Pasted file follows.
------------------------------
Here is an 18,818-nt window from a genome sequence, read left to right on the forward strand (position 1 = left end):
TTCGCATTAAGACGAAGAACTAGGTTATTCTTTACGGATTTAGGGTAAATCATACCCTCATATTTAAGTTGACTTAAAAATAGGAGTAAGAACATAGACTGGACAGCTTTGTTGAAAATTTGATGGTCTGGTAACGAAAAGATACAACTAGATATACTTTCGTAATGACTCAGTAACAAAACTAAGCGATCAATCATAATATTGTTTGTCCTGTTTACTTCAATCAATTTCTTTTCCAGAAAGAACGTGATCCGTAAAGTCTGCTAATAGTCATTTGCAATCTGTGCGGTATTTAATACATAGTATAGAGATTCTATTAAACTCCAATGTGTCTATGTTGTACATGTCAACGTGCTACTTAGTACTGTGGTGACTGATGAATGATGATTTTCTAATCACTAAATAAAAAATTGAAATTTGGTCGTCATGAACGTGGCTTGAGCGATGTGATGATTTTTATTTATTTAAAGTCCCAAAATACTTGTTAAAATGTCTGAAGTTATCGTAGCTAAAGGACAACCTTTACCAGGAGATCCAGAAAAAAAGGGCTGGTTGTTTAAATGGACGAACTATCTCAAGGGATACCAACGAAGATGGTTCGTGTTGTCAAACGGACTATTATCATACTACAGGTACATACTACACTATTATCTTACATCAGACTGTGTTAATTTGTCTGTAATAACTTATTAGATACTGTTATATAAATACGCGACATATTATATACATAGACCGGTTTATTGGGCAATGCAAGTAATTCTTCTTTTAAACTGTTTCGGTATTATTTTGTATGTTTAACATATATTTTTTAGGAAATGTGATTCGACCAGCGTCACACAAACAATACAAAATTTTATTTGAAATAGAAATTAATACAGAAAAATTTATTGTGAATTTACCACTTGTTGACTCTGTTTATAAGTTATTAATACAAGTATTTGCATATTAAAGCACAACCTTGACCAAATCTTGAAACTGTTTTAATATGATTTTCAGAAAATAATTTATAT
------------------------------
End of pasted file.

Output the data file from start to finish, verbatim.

Here is an 18,818-nt window from a genome sequence, read left to right on the forward strand (position 1 = left end):
TTCGCATTAAGACGAAGAACTAGGTTATTCTTTACGGATTTAGGGTAAATCATACCCTCATATTTAAGTTGACTTAAAAATAGGAGTAAGAACATAGACTGGACAGCTTTGTTGAAAATTTGATGGTCTGGTAACGAAAAGATACAACTAGATATACTTTCGTAATGACTCAGTAACAAAACTAAGCGATCAATCATAATATTGTTTGTCCTGTTTACTTCAATCAATTTCTTTTCCAGAAAGAACGTGATCCGTAAAGTCTGCTAATAGTCATTTGCAATCTGTGCGGTATTTAATACATAGTATAGAGATTCTATTAAACTCCAATGTGTCTATGTTGTACATGTCAACGTGCTACTTAGTACTGTGGTGACTGATGAATGATGATTTTCTAATCACTAAATAAAAAATTGAAATTTGGTCGTCATGAACGTGGCTTGAGCGATGTGATGATTTTTATTTATTTAAAGTCCCAAAATACTTGTTAAAATGTCTGAAGTTATCGTAGCTAAAGGACAACCTTTACCAGGAGATCCAGAAAAAAAGGGCTGGTTGTTTAAATGGACGAACTATCTCAAGGGATACCAACGAAGATGGTTCGTGTTGTCAAACGGACTATTATCATACTACAGGTACATACTACACTATTATCTTACATCAGACTGTGTTAATTTGTCTGTAATAACTTATTAGATACTGTTATATAAATACGCGACATATTATATACATAGACCGGTTTATTGGGCAATGCAAGTAATTCTTCTTTTAAACTGTTTCGGTATTATTTTGTATGTTTAACATATATTTTTTAGGAAATGTGATTCGACCAGCGTCACACAAACAATACAAAATTTTATTTGAAATAGAAATTAATACAGAAAAATTTATTGTGAATTTACCACTTGTTGACTCTGTTTATAAGTTATTAATACAAGTATTTGCATATTAAAGCACAACCTTGACCAAATCTTGAAACTGTTTTAATATGATTTTCAGAAAATAATTTATAT